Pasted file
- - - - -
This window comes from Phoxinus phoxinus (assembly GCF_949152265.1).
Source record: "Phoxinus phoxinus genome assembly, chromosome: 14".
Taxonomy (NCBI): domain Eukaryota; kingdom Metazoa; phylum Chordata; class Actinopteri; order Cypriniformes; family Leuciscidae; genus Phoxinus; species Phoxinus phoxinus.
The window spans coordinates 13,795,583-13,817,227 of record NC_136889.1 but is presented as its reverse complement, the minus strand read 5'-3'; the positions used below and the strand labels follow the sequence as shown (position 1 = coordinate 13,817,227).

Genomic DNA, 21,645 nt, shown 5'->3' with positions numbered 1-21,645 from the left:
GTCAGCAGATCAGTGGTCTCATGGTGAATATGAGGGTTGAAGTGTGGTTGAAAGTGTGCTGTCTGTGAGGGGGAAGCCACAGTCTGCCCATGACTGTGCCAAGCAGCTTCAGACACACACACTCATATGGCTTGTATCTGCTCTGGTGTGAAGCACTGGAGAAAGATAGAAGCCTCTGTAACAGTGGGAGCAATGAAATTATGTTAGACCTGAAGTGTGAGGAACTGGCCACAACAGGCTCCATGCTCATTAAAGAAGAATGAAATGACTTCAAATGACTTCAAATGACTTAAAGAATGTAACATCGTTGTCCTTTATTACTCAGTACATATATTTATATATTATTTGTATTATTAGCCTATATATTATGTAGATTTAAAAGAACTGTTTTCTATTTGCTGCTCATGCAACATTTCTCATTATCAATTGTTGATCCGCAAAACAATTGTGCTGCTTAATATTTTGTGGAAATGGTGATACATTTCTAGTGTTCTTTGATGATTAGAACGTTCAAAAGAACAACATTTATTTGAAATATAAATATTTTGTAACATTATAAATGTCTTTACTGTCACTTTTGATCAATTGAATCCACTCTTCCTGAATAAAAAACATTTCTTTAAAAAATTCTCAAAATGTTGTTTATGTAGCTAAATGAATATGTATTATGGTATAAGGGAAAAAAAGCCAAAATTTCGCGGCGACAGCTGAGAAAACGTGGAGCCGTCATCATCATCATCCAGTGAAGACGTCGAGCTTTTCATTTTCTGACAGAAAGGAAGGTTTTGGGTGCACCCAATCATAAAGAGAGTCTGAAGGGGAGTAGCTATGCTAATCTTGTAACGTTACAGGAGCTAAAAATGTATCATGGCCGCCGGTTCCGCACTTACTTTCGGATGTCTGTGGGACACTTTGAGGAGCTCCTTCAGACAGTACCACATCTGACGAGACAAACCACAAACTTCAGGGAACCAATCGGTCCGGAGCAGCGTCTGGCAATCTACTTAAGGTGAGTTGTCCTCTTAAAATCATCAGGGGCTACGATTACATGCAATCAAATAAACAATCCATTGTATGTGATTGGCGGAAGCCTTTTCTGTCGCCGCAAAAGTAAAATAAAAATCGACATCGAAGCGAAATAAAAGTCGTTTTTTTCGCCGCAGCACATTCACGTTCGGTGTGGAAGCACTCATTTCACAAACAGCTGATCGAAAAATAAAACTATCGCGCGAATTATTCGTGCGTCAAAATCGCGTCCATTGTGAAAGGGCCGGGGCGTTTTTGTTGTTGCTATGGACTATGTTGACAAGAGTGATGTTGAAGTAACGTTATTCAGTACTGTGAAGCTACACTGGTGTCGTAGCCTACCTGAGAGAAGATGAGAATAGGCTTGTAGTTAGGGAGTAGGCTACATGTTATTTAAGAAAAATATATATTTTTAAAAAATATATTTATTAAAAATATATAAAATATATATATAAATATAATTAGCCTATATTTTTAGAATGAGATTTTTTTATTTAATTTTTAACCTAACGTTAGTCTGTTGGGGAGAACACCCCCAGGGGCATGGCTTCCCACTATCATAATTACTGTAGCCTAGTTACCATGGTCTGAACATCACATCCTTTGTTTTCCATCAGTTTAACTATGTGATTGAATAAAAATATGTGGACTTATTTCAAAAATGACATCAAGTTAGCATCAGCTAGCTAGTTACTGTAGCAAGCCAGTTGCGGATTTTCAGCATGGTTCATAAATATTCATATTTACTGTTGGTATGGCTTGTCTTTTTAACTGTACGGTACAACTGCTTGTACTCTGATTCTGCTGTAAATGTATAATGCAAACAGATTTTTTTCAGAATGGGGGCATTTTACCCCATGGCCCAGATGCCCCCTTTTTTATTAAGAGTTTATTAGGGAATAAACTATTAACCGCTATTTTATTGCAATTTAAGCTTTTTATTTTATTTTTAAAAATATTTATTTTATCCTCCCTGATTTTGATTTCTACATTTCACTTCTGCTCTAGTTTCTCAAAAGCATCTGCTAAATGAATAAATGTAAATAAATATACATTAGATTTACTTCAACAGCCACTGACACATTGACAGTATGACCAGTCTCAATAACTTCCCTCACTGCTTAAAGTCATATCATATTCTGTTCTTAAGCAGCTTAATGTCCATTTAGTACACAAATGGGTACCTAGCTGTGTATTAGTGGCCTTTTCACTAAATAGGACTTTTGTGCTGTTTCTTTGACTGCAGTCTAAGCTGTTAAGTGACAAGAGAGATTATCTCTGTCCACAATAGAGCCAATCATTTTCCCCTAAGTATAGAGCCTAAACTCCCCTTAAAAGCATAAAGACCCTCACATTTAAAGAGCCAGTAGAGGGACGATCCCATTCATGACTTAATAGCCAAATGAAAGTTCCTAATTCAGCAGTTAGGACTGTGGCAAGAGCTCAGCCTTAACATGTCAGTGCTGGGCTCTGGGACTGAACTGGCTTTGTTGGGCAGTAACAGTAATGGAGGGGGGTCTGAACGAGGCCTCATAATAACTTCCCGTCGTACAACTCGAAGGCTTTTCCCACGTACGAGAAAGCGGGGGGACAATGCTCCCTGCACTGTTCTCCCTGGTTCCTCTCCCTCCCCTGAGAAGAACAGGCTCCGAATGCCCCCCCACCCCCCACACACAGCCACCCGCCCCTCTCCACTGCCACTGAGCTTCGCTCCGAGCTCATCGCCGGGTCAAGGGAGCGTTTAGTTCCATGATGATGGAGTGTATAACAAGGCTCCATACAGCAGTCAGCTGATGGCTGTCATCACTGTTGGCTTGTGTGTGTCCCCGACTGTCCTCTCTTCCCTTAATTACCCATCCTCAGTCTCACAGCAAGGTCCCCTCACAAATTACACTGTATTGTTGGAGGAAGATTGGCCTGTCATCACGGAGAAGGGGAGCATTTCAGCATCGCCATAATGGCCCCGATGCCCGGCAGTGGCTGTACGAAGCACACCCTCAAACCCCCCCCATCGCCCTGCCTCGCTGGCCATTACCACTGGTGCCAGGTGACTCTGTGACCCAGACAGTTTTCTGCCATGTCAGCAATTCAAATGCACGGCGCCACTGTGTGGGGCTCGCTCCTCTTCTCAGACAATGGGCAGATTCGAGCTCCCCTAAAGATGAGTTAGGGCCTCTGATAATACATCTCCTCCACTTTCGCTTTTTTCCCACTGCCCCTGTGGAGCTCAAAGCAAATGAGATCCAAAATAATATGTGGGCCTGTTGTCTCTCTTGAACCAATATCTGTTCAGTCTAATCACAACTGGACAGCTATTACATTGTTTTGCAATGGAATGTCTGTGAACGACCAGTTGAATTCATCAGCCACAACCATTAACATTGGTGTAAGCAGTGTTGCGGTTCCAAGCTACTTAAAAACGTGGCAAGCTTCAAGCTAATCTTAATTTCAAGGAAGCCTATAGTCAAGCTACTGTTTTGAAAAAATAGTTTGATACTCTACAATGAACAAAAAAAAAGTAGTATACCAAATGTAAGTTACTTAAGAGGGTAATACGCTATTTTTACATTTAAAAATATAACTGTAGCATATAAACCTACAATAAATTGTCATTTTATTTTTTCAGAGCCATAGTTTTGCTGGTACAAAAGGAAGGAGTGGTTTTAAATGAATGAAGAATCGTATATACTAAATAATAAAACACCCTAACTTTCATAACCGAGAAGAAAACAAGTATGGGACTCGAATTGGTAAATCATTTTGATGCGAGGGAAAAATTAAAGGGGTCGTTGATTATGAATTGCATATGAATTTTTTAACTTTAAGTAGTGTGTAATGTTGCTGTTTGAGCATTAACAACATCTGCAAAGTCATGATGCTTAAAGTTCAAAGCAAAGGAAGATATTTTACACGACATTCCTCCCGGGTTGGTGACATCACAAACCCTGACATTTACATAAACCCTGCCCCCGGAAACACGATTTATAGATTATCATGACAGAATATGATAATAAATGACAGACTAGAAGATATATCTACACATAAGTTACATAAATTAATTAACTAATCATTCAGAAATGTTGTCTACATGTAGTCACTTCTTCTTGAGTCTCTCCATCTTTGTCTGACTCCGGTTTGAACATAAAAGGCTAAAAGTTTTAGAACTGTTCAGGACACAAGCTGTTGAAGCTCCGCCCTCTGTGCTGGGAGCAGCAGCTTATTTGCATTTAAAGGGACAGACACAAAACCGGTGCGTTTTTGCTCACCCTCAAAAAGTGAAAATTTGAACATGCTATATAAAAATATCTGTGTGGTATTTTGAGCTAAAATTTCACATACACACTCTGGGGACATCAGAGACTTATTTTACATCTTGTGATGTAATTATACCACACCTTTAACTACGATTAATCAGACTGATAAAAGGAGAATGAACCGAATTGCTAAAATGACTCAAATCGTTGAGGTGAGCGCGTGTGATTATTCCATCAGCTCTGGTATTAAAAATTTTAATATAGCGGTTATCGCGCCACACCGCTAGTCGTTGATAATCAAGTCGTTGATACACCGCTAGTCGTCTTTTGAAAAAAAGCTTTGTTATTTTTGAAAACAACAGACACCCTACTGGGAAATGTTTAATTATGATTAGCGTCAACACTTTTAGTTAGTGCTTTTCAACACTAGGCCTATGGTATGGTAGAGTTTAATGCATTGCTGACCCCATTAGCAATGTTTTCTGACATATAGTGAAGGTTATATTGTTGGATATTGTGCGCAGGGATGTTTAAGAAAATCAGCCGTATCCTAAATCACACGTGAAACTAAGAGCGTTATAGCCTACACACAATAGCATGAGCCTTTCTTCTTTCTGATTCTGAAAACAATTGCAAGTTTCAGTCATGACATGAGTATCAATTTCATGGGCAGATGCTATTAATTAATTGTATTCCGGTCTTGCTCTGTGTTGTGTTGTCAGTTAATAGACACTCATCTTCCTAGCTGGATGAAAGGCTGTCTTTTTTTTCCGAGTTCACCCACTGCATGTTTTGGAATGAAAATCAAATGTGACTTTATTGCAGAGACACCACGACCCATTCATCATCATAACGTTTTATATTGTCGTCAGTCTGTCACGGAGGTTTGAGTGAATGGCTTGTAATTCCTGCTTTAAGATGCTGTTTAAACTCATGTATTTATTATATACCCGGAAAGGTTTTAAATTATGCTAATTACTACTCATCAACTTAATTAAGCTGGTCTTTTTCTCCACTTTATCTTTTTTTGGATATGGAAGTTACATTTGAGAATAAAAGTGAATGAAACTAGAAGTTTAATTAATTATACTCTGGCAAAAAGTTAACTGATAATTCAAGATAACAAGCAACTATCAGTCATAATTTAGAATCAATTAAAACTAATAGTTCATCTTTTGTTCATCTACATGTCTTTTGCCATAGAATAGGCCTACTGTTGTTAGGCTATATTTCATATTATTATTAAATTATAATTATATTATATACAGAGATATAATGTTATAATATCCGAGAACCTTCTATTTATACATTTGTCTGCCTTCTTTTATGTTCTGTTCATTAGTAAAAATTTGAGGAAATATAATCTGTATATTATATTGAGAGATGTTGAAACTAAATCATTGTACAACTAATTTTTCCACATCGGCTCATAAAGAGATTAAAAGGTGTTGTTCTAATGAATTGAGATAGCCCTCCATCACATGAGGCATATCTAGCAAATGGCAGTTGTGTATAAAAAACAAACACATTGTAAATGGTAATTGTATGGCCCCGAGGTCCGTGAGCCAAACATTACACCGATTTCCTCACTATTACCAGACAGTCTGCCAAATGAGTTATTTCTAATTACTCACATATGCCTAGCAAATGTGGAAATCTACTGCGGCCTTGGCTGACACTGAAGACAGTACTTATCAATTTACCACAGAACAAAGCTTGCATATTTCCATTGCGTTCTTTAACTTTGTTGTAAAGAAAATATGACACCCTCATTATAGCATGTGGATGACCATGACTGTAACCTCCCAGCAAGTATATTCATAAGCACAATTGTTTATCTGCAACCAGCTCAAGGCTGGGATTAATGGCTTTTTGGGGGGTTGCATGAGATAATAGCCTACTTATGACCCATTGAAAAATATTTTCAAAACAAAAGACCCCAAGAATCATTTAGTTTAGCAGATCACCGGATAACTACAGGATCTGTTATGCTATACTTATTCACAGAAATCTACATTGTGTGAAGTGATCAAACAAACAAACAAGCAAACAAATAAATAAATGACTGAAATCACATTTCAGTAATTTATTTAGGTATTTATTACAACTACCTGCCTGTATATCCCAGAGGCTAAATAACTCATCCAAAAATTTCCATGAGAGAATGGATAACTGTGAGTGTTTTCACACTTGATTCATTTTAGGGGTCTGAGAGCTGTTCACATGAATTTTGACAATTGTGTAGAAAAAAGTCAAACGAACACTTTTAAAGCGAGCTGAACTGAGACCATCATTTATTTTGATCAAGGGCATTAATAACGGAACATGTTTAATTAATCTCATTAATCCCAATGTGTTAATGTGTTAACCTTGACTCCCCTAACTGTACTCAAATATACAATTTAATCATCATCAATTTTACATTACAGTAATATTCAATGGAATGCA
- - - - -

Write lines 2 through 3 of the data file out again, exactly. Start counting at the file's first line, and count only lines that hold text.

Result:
Source record: "Phoxinus phoxinus genome assembly, chromosome: 14".
Taxonomy (NCBI): domain Eukaryota; kingdom Metazoa; phylum Chordata; class Actinopteri; order Cypriniformes; family Leuciscidae; genus Phoxinus; species Phoxinus phoxinus.